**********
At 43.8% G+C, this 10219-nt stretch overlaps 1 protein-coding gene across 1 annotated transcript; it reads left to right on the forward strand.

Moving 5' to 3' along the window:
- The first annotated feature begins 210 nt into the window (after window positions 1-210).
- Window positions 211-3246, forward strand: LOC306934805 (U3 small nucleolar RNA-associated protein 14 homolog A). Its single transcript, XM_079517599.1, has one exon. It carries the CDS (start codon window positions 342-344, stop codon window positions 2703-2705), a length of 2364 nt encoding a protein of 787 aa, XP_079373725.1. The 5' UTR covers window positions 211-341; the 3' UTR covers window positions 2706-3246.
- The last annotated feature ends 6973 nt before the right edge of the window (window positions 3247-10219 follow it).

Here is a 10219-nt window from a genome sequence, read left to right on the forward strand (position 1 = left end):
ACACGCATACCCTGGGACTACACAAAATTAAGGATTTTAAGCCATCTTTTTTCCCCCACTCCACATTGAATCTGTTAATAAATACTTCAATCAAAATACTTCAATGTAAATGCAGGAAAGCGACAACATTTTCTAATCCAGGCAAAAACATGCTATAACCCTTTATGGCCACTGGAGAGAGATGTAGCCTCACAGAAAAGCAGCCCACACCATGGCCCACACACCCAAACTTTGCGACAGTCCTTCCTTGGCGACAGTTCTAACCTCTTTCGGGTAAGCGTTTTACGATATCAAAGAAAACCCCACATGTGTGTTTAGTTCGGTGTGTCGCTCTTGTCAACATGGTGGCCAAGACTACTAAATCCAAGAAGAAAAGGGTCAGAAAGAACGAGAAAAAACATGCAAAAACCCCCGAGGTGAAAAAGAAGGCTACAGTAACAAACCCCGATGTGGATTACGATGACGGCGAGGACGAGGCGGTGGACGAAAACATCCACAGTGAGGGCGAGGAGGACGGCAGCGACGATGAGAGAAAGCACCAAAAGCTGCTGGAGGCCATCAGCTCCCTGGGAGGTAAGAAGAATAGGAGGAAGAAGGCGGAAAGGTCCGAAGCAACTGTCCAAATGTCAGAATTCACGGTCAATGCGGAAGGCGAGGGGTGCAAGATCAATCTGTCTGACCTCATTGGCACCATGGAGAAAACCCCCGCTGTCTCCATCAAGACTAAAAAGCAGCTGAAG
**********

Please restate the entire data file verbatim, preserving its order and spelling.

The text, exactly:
At 43.8% G+C, this 10219-nt stretch overlaps 1 protein-coding gene across 1 annotated transcript; it reads left to right on the forward strand.

Moving 5' to 3' along the window:
- The first annotated feature begins 210 nt into the window (after window positions 1-210).
- Window positions 211-3246, forward strand: LOC306934805 (U3 small nucleolar RNA-associated protein 14 homolog A). Its single transcript, XM_079517599.1, has one exon. It carries the CDS (start codon window positions 342-344, stop codon window positions 2703-2705), a length of 2364 nt encoding a protein of 787 aa, XP_079373725.1. The 5' UTR covers window positions 211-341; the 3' UTR covers window positions 2706-3246.
- The last annotated feature ends 6973 nt before the right edge of the window (window positions 3247-10219 follow it).

Here is a 10219-nt window from a genome sequence, read left to right on the forward strand (position 1 = left end):
ACACGCATACCCTGGGACTACACAAAATTAAGGATTTTAAGCCATCTTTTTTCCCCCACTCCACATTGAATCTGTTAATAAATACTTCAATCAAAATACTTCAATGTAAATGCAGGAAAGCGACAACATTTTCTAATCCAGGCAAAAACATGCTATAACCCTTTATGGCCACTGGAGAGAGATGTAGCCTCACAGAAAAGCAGCCCACACCATGGCCCACACACCCAAACTTTGCGACAGTCCTTCCTTGGCGACAGTTCTAACCTCTTTCGGGTAAGCGTTTTACGATATCAAAGAAAACCCCACATGTGTGTTTAGTTCGGTGTGTCGCTCTTGTCAACATGGTGGCCAAGACTACTAAATCCAAGAAGAAAAGGGTCAGAAAGAACGAGAAAAAACATGCAAAAACCCCCGAGGTGAAAAAGAAGGCTACAGTAACAAACCCCGATGTGGATTACGATGACGGCGAGGACGAGGCGGTGGACGAAAACATCCACAGTGAGGGCGAGGAGGACGGCAGCGACGATGAGAGAAAGCACCAAAAGCTGCTGGAGGCCATCAGCTCCCTGGGAGGTAAGAAGAATAGGAGGAAGAAGGCGGAAAGGTCCGAAGCAACTGTCCAAATGTCAGAATTCACGGTCAATGCGGAAGGCGAGGGGTGCAAGATCAATCTGTCTGACCTCATTGGCACCATGGAGAAAACCCCCGCTGTCTCCATCAAGACTAAAAAGCAGCTGAAG